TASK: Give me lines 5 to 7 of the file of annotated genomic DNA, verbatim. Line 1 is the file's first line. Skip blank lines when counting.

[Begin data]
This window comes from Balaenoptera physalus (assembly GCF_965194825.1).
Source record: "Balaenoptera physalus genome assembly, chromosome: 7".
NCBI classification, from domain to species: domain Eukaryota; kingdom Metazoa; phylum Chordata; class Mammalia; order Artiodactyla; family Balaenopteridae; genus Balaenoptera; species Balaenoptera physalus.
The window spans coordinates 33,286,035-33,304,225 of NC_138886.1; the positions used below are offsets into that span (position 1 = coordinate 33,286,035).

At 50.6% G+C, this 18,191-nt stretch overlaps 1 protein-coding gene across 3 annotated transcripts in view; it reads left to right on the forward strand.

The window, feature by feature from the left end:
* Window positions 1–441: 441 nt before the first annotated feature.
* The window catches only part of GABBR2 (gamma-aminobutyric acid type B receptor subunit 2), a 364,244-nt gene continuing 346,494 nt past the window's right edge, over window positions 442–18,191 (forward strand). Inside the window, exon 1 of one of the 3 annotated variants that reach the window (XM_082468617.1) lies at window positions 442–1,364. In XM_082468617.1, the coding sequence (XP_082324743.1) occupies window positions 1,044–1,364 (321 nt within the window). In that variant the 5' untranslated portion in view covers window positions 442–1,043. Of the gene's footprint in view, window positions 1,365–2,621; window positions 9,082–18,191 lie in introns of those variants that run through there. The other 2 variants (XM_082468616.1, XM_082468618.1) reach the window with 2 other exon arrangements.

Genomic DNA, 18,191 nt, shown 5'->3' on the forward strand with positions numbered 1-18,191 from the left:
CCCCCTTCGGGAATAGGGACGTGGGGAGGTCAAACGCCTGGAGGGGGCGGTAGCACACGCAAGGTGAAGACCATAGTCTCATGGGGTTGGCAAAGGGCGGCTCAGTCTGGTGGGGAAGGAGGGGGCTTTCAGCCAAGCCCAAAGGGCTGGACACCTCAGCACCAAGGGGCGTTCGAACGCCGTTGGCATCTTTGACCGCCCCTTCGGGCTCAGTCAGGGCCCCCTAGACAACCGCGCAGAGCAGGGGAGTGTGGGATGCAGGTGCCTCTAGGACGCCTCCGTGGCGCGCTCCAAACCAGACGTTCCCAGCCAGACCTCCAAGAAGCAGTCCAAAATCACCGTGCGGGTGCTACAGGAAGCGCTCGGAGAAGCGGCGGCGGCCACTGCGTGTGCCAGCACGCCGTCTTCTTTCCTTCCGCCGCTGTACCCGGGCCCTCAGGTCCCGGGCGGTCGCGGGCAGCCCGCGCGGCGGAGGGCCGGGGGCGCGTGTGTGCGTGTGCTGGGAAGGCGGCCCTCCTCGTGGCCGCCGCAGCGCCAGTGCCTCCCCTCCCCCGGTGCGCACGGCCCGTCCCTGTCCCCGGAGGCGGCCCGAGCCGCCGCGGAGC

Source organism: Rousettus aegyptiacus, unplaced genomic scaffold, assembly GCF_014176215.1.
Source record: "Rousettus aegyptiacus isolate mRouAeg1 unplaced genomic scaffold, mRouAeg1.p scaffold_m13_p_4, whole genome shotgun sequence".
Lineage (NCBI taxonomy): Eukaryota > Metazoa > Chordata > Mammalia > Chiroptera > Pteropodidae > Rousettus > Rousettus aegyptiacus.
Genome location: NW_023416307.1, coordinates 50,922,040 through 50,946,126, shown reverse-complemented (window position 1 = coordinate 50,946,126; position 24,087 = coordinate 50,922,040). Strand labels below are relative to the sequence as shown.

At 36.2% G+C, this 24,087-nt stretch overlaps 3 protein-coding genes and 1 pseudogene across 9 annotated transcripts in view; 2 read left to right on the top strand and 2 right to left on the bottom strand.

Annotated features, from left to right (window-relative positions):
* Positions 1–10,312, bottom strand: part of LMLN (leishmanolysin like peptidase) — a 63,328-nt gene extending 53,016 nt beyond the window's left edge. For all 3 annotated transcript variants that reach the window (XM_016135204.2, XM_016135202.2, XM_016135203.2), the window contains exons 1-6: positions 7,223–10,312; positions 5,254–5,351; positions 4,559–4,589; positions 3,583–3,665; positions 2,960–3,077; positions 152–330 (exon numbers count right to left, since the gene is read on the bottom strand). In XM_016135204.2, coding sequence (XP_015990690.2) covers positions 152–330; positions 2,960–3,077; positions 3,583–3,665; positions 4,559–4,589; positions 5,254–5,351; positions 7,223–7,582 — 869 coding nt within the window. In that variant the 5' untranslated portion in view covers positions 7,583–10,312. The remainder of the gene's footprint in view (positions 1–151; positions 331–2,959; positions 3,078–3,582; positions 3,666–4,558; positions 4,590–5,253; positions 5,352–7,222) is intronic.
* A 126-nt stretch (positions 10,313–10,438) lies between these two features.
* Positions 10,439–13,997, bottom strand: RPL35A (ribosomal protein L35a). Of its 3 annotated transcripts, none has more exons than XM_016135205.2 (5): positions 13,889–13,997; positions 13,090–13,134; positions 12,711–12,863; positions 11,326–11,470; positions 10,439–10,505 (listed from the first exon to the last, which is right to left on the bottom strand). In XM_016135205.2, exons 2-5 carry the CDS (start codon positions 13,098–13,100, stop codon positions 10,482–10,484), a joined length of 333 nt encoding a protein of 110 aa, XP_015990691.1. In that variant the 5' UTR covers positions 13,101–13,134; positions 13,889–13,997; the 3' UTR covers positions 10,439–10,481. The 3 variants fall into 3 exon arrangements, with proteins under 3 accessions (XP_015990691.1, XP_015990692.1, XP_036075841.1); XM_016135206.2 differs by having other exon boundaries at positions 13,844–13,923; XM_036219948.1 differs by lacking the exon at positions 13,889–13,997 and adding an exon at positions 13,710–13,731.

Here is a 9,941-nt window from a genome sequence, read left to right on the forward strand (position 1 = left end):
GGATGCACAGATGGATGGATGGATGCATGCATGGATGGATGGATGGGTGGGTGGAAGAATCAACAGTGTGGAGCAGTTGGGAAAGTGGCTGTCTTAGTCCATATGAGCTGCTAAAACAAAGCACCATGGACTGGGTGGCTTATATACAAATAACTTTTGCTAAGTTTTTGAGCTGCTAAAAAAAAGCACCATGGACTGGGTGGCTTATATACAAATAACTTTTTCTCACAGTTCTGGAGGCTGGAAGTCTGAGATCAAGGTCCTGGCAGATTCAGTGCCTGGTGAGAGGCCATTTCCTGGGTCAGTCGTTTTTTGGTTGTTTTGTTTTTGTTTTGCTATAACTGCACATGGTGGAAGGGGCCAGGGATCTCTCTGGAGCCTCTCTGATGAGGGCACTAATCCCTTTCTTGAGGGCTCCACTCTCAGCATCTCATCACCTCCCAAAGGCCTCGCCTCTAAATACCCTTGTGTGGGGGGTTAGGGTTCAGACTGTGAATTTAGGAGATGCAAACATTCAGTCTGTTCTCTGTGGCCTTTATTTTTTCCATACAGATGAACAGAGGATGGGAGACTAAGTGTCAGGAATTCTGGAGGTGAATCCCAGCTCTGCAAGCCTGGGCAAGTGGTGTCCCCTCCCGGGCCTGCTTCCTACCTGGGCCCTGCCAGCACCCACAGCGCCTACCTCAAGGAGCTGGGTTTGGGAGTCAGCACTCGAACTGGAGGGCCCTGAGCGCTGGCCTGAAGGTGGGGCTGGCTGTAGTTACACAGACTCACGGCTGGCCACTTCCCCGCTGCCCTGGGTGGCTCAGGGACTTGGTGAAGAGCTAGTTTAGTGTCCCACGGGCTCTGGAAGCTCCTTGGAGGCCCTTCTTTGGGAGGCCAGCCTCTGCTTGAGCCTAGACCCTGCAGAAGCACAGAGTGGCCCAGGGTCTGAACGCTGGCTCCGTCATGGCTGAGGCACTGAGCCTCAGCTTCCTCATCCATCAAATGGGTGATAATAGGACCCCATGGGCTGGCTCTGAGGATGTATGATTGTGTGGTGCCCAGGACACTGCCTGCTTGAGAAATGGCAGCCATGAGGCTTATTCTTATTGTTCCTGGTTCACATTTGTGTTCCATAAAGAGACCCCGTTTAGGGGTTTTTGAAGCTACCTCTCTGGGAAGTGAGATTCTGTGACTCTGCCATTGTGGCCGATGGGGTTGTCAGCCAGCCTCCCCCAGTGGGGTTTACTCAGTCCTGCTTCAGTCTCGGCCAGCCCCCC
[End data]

At 50.6% G+C, this 18,191-nt stretch overlaps 1 protein-coding gene across 3 annotated transcripts in view; it reads left to right on the forward strand.

The window, feature by feature from the left end:
* Window positions 1–441: 441 nt before the first annotated feature.